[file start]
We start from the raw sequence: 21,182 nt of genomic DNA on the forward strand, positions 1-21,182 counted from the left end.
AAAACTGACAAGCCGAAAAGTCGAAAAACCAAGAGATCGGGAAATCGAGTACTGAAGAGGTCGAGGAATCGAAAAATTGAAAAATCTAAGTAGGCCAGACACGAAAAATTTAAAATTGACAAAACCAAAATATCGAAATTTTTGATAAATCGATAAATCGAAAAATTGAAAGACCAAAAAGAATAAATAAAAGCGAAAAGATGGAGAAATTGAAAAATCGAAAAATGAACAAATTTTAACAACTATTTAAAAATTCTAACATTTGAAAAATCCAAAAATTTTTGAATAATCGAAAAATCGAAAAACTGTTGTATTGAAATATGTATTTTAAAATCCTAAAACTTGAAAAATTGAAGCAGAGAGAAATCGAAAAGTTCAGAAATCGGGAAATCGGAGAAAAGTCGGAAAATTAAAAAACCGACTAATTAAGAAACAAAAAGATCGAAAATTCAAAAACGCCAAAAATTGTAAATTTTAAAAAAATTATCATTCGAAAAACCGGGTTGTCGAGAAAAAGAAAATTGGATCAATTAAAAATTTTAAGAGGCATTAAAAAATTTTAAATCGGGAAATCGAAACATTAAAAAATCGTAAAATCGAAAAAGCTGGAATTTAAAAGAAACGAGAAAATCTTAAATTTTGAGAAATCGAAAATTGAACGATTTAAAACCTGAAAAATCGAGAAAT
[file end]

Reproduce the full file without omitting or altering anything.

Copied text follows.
We start from the raw sequence: 21,182 nt of genomic DNA on the forward strand, positions 1-21,182 counted from the left end.
AAAACTGACAAGCCGAAAAGTCGAAAAACCAAGAGATCGGGAAATCGAGTACTGAAGAGGTCGAGGAATCGAAAAATTGAAAAATCTAAGTAGGCCAGACACGAAAAATTTAAAATTGACAAAACCAAAATATCGAAATTTTTGATAAATCGATAAATCGAAAAATTGAAAGACCAAAAAGAATAAATAAAAGCGAAAAGATGGAGAAATTGAAAAATCGAAAAATGAACAAATTTTAACAACTATTTAAAAATTCTAACATTTGAAAAATCCAAAAATTTTTGAATAATCGAAAAATCGAAAAACTGTTGTATTGAAATATGTATTTTAAAATCCTAAAACTTGAAAAATTGAAGCAGAGAGAAATCGAAAAGTTCAGAAATCGGGAAATCGGAGAAAAGTCGGAAAATTAAAAAACCGACTAATTAAGAAACAAAAAGATCGAAAATTCAAAAACGCCAAAAATTGTAAATTTTAAAAAAATTATCATTCGAAAAACCGGGTTGTCGAGAAAAAGAAAATTGGATCAATTAAAAATTTTAAGAGGCATTAAAAAATTTTAAATCGGGAAATCGAAACATTAAAAAATCGTAAAATCGAAAAAGCTGGAATTTAAAAGAAACGAGAAAATCTTAAATTTTGAGAAATCGAAAATTGAACGATTTAAAACCTGAAAAATCGAGAAAT